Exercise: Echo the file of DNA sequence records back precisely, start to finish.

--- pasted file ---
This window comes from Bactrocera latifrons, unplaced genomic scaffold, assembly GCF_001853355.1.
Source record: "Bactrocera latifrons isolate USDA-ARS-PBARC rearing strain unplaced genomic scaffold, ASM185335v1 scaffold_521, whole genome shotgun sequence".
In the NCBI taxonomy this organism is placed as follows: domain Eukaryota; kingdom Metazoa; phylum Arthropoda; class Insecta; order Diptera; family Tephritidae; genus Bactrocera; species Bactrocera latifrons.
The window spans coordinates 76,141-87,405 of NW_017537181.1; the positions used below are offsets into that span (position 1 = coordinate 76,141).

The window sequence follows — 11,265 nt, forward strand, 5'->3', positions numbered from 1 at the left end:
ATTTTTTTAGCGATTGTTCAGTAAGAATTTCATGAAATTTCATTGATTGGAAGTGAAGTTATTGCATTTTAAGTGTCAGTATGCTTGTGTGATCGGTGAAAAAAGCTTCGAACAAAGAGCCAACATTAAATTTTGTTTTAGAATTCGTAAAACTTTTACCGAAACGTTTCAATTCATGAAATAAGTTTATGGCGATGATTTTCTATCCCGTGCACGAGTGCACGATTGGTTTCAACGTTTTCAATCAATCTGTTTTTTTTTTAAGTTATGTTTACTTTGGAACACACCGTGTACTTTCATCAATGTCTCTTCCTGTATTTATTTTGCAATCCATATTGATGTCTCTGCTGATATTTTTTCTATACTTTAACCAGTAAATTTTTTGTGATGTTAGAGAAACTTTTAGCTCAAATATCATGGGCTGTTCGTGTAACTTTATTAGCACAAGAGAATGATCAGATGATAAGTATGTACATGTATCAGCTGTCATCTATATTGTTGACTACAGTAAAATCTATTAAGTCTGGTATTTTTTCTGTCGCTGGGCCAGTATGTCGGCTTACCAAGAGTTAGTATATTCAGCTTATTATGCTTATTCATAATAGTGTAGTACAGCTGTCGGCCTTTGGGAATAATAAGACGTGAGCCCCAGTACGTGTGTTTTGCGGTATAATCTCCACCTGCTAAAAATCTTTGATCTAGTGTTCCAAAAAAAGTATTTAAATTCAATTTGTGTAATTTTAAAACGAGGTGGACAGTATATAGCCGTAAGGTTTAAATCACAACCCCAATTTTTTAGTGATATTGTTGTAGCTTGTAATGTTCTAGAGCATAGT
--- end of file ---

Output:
This window comes from Bactrocera latifrons, unplaced genomic scaffold, assembly GCF_001853355.1.
Source record: "Bactrocera latifrons isolate USDA-ARS-PBARC rearing strain unplaced genomic scaffold, ASM185335v1 scaffold_521, whole genome shotgun sequence".
In the NCBI taxonomy this organism is placed as follows: domain Eukaryota; kingdom Metazoa; phylum Arthropoda; class Insecta; order Diptera; family Tephritidae; genus Bactrocera; species Bactrocera latifrons.
The window spans coordinates 76,141-87,405 of NW_017537181.1; the positions used below are offsets into that span (position 1 = coordinate 76,141).

The window sequence follows — 11,265 nt, forward strand, 5'->3', positions numbered from 1 at the left end:
ATTTTTTTAGCGATTGTTCAGTAAGAATTTCATGAAATTTCATTGATTGGAAGTGAAGTTATTGCATTTTAAGTGTCAGTATGCTTGTGTGATCGGTGAAAAAAGCTTCGAACAAAGAGCCAACATTAAATTTTGTTTTAGAATTCGTAAAACTTTTACCGAAACGTTTCAATTCATGAAATAAGTTTATGGCGATGATTTTCTATCCCGTGCACGAGTGCACGATTGGTTTCAACGTTTTCAATCAATCTGTTTTTTTTTTAAGTTATGTTTACTTTGGAACACACCGTGTACTTTCATCAATGTCTCTTCCTGTATTTATTTTGCAATCCATATTGATGTCTCTGCTGATATTTTTTCTATACTTTAACCAGTAAATTTTTTGTGATGTTAGAGAAACTTTTAGCTCAAATATCATGGGCTGTTCGTGTAACTTTATTAGCACAAGAGAATGATCAGATGATAAGTATGTACATGTATCAGCTGTCATCTATATTGTTGACTACAGTAAAATCTATTAAGTCTGGTATTTTTTCTGTCGCTGGGCCAGTATGTCGGCTTACCAAGAGTTAGTATATTCAGCTTATTATGCTTATTCATAATAGTGTAGTACAGCTGTCGGCCTTTGGGAATAATAAGACGTGAGCCCCAGTACGTGTGTTTTGCGGTATAATCTCCACCTGCTAAAAATCTTTGATCTAGTGTTCCAAAAAAAGTATTTAAATTCAATTTGTGTAATTTTAAAACGAGGTGGACAGTATATAGCCGTAAGGTTTAAATCACAACCCCAATTTTTTAGTGATATTGTTGTAGCTTGTAATGTTCTAGAGCATAGT